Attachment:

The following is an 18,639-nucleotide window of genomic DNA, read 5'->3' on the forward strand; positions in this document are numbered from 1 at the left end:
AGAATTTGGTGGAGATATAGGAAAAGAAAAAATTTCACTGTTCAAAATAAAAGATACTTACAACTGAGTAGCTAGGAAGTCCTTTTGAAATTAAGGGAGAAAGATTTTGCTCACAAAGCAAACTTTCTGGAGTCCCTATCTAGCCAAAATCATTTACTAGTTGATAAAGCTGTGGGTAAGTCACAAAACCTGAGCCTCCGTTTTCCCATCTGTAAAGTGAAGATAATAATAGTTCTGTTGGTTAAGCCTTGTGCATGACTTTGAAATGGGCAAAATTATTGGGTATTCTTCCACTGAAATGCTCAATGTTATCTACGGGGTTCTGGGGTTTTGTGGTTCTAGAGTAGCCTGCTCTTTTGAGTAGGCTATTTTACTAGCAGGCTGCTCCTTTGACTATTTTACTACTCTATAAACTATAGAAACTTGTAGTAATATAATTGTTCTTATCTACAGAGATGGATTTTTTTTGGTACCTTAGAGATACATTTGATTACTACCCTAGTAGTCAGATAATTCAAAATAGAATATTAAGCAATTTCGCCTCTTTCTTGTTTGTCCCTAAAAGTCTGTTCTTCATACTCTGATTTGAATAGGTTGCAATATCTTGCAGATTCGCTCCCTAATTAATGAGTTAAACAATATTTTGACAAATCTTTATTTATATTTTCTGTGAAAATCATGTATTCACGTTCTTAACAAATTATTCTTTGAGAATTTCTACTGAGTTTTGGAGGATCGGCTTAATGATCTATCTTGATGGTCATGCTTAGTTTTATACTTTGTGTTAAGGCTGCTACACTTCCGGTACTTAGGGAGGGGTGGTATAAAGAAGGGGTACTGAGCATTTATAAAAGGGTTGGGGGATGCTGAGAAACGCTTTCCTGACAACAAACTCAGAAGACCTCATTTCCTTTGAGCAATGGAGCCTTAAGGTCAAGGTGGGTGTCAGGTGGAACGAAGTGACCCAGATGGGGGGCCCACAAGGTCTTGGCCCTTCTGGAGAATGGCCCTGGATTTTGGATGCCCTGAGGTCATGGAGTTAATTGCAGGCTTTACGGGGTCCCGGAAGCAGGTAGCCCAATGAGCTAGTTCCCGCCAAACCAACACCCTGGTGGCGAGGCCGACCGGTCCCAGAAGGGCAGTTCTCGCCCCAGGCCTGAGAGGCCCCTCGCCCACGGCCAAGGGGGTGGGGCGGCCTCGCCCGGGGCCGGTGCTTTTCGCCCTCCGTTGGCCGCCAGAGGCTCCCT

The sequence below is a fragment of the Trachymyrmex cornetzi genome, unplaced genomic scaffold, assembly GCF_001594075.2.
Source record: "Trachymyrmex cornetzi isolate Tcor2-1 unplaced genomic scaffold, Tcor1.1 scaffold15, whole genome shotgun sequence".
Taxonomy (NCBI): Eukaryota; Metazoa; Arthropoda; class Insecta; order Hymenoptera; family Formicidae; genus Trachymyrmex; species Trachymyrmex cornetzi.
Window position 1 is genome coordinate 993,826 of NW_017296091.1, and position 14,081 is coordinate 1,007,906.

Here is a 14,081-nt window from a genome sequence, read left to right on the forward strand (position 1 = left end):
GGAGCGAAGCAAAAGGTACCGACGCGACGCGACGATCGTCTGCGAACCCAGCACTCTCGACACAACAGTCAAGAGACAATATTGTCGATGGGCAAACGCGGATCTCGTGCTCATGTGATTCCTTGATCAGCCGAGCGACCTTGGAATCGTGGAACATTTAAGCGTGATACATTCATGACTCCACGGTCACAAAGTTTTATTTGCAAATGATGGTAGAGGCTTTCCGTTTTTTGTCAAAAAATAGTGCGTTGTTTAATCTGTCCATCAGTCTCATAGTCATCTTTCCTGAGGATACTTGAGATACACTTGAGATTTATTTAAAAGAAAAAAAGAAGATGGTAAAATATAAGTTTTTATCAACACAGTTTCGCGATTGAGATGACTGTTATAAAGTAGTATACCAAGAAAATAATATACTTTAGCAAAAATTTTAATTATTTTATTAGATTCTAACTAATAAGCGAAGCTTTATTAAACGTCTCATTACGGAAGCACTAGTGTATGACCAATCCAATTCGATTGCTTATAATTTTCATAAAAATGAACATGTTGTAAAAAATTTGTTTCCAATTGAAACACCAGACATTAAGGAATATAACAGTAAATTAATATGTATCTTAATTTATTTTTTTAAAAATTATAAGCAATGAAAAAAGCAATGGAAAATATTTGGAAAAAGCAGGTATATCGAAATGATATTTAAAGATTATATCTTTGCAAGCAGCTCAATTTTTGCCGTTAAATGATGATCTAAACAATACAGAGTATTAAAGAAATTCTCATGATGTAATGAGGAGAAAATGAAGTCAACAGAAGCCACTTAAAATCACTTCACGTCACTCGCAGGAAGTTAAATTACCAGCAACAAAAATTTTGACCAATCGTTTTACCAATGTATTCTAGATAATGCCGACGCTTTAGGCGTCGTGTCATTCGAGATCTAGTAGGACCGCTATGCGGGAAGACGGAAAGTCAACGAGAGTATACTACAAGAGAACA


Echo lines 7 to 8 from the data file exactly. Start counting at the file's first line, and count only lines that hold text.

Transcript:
Here is a 14,081-nt window from a genome sequence, read left to right on the forward strand (position 1 = left end):
GGAGCGAAGCAAAAGGTACCGACGCGACGCGACGATCGTCTGCGAACCCAGCACTCTCGACACAACAGTCAAGAGACAATATTGTCGATGGGCAAACGCGGATCTCGTGCTCATGTGATTCCTTGATCAGCCGAGCGACCTTGGAATCGTGGAACATTTAAGCGTGATACATTCATGACTCCACGGTCACAAAGTTTTATTTGCAAATGATGGTAGAGGCTTTCCGTTTTTTGTCAAAAAATAGTGCGTTGTTTAATCTGTCCATCAGTCTCATAGTCATCTTTCCTGAGGATACTTGAGATACACTTGAGATTTATTTAAAAGAAAAAAAGAAGATGGTAAAATATAAGTTTTTATCAACACAGTTTCGCGATTGAGATGACTGTTATAAAGTAGTATACCAAGAAAATAATATACTTTAGCAAAAATTTTAATTATTTTATTAGATTCTAACTAATAAGCGAAGCTTTATTAAACGTCTCATTACGGAAGCACTAGTGTATGACCAATCCAATTCGATTGCTTATAATTTTCATAAAAATGAACATGTTGTAAAAAATTTGTTTCCAATTGAAACACCAGACATTAAGGAATATAACAGTAAATTAATATGTATCTTAATTTATTTTTTTAAAAATTATAAGCAATGAAAAAAGCAATGGAAAATATTTGGAAAAAGCAGGTATATCGAAATGATATTTAAAGATTATATCTTTGCAAGCAGCTCAATTTTTGCCGTTAAATGATGATCTAAACAATACAGAGTATTAAAGAAATTCTCATGATGTAATGAGGAGAAAATGAAGTCAACAGAAGCCACTTAAAATCACTTCACGTCACTCGCAGGAAGTTAAATTACCAGCAACAAAAATTTTGACCAATCGTTTTACCAATGTATTCTAGATAATGCCGACGCTTTAGGCGTCGTGTCATTCGAGATCTAGTAGGACCGCTATGCGGGAAGACGGAAAGTCAACGAGAGTATACTACAAGAGAACA